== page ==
Why? I’m still questioning myself about that. Part of it, I guess, is knowing that my friend is, in fact, a more advanced dancer than me. She was always one of the best dancers at our studio and, weird as it may be, I’ve looked up to her since I started there, despite being nearly old enough to be her… uh, big sister… because she is talented and has such focus and meticulous attention to detail. So I can see that she should be in the advanced class. But… I’m not sure that the same applies to me. I’ve joked that she is my sister from another mister, but I don’t really want people to think I’m comparing myself to her when she is clearly far more talented than I am. So… that’s thing one. Thing two is that, while intermediate class can be a bit slow at times the upside is that I feel competent in there! Not perfect, mind you. I screw up plenty. As one of our instructors reminded us, #thestruggleisreal and boy, is it ever, but at the same time that feeling of competence gives me more confidence and I feel like I can get out there and actually dance full out. I worry that I would completely lose that in the advanced class, that I would retreat back to the shadows and hope that no one will see me. Then there’s thing three: mysterious injury to inner thigh (don’t want to aggravate it further) and thing four: I mapped out all the teachers for both intermediate and advanced and there are a bunch of teachers that I wouldn’t get to experience if I was in the advanced level and that would make me sad.

Speaking of teachers, so far we’ve had Hird, Jeffries, Beckwith, Leeth, and Kelley (any BBS regulars will probably recognize at least a few of those names). Jeffries was the only one I’d never had class with before, but this year we have worked with him nearly every day. First day he did our workshop (pirouettes & allegro) and he’s also working with the intermediates on our repertoire piece (see below). Both he and C. Hird are very technically-focused with clean combinations and clear corrections. Beckwith teaches a very beautiful, flowy class, emphasizing the “dance” part of it. Her classes freaked me out last year because I never felt like I quite got what she was looking for, but this year I enjoyed her class very much. And Kelley is like the best of all worlds: very technical, but also very focused on port de bras and épaulment and where the eyes should be focused… he’s great at explaining the coordination of all those elements, which a lot of teachers gloss over or just expect you to figure it out yourself.

We had three nights of repertoire last week. We’re all learning pieces from Sleeping Beauty this year and the intermediates are doing the nymph dance from… is it Act II? I’m not sure. I heard it’s on YouTube, but I could find nothing resembling the dance we’re doing, so don’t quote me on that. I guess it’s where Aurora meets the Lilac Fairy and all her friends. It’s rather aerobic, that’s for sure. Lots of ballotés which occasionally makes us look more like a band of deranged leprechauns than adorable nymphs flitting around, but it’s getting there. Mr. Jeffries set it and worked with us the first two days, but then Gene Murray (who I talked about here) worked with us on the third day to “clean” it. I thought we were going to give the poor man a stroke… it was pretty abominable. But it got… better? (Still time to work on it this week, thank goodness!)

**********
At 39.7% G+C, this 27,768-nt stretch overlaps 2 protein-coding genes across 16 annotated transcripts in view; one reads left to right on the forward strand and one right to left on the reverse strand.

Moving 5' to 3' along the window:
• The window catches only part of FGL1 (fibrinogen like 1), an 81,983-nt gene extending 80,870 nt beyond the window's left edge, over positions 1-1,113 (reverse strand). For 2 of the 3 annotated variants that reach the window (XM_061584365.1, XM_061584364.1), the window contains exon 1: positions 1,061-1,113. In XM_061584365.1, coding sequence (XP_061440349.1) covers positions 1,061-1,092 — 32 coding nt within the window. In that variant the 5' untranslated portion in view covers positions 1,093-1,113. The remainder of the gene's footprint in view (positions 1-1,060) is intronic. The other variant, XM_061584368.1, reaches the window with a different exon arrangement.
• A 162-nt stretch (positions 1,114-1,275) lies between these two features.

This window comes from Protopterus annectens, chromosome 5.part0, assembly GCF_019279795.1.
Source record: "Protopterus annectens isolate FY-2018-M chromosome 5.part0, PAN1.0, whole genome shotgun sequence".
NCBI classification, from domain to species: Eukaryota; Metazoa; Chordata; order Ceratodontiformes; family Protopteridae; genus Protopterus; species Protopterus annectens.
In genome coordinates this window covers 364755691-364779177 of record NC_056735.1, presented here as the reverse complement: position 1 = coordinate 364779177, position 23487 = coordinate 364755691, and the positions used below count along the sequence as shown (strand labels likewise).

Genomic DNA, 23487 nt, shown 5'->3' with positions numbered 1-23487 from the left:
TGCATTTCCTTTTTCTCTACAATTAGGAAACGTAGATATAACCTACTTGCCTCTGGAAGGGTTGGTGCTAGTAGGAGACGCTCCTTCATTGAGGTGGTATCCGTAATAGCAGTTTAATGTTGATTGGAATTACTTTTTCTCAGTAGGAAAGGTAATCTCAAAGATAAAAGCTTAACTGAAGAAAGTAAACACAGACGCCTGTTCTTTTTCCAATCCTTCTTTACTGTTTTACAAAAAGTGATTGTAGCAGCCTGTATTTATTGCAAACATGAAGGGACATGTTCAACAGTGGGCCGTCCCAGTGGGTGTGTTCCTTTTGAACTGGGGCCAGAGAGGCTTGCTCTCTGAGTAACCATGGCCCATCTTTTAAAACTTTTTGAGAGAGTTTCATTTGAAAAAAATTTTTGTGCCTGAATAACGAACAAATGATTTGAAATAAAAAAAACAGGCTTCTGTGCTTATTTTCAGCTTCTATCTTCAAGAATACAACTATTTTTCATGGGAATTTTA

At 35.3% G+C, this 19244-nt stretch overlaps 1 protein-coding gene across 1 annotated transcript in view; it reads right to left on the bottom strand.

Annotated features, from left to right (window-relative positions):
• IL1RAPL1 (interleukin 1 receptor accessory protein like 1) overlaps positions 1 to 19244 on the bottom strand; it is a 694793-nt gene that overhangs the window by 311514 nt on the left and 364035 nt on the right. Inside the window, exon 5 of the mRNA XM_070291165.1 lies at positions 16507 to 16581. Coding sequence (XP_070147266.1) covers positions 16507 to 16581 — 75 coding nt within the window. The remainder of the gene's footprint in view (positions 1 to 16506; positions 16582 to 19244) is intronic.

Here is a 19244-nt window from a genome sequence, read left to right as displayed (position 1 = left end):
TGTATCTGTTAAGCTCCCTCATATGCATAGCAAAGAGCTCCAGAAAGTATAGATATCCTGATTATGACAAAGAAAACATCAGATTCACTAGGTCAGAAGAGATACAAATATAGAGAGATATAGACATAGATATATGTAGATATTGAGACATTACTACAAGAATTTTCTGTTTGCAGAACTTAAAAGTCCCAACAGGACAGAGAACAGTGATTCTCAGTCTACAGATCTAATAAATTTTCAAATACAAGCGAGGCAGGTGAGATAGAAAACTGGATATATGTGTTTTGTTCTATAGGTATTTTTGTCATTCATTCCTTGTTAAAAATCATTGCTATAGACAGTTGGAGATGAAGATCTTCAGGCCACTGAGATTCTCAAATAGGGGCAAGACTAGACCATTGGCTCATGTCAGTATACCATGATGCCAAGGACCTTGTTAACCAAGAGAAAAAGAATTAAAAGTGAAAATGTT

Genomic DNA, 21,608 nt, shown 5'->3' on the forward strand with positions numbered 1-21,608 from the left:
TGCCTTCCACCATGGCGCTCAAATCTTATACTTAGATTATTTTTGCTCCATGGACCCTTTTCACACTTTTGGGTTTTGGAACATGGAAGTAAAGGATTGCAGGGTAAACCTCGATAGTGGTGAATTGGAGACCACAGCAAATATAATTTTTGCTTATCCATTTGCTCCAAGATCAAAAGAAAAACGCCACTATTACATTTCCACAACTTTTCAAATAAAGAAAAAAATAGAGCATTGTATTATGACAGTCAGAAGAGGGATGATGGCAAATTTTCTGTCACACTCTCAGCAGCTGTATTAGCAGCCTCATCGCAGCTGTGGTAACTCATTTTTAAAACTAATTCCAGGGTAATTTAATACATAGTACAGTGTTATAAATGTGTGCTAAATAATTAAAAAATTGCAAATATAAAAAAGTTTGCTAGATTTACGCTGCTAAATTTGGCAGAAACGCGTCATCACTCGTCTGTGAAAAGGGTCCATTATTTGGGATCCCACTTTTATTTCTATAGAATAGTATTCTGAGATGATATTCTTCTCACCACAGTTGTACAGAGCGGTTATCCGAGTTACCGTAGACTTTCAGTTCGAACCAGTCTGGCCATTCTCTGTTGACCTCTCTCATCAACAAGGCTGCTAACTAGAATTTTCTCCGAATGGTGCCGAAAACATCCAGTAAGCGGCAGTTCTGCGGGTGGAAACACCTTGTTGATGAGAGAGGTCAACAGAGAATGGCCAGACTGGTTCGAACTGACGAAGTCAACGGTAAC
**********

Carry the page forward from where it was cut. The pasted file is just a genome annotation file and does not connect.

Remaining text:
One night was variations with C. Hird. The men from elementary and advanced were pulled in to worked on the Bluebird variation while the intermediate ladies learned the Aurora variation from Act III. I was able to find the choreo for this one on YouTube. Not only that, but it’s Boston Ballet’s version with Misa Kuranaga!

After the variations class we also had a physical therapy lecture with one of the PTs who works with BB company dancers. Most of the time was spent with people asking questions about their own injuries and the info was pretty much the same as what she gave to last year’s group, but I liked having this as part of the intensive. She also gave us the name of a dance medicine doc that I am planning to call about this nagging hip issue I’ve been dealing with for the past two months. Bonus is that they’re located at Boston Children’s Hospital which is just a couple blocks from the hospital where I work.

Overall, a great week. It’s tiring (especially after putting in a full day at the office), but I’m getting different things out of it the second time around and it’s nice to see some of my own growth from last year.

The adventure continues this week… stay tuned!

Whatever helps…

Was in a cute gourmet grocery chain this weekend (the kind with classical music and dim lighting that makes you want to linger and lull you into buying overpriced goodies) and spied this among the teas:

IMG_20150803_152801600

Hmmm… as I recall from last year’s ASDP the first couple days did render me a bit stiff. Decided I should add this to my office tea stash (I have a huge stash of tea despite hardly ever drinking the stuff… I think I like the ritual of making tea more than the actual drinking of it).

Haven’t brewed any yet, so can’t say whether it works or not. Mostly bought it as a gag gift for myself, but who knows, maybe it’ll turn me into Gumby. Worth a shot especially since I managed to tweak one of my inner hip flexors a couple months ago and it’s taking forever to recover. I’ll take any assistance I can get!

T-minus two hours until the start of ASDP 2015… woot woot!!!

It’s coming around again…

ASDP time!

(That’s the Boston Ballet School Adult Summer Dance Program for the uninitiated out there.)

While I’m a bit disappointed that my home company isn’t doing a summer ballet this year, I am extremely thrilled to be able to take advantage of this awesome opportunity for a second consecutive year!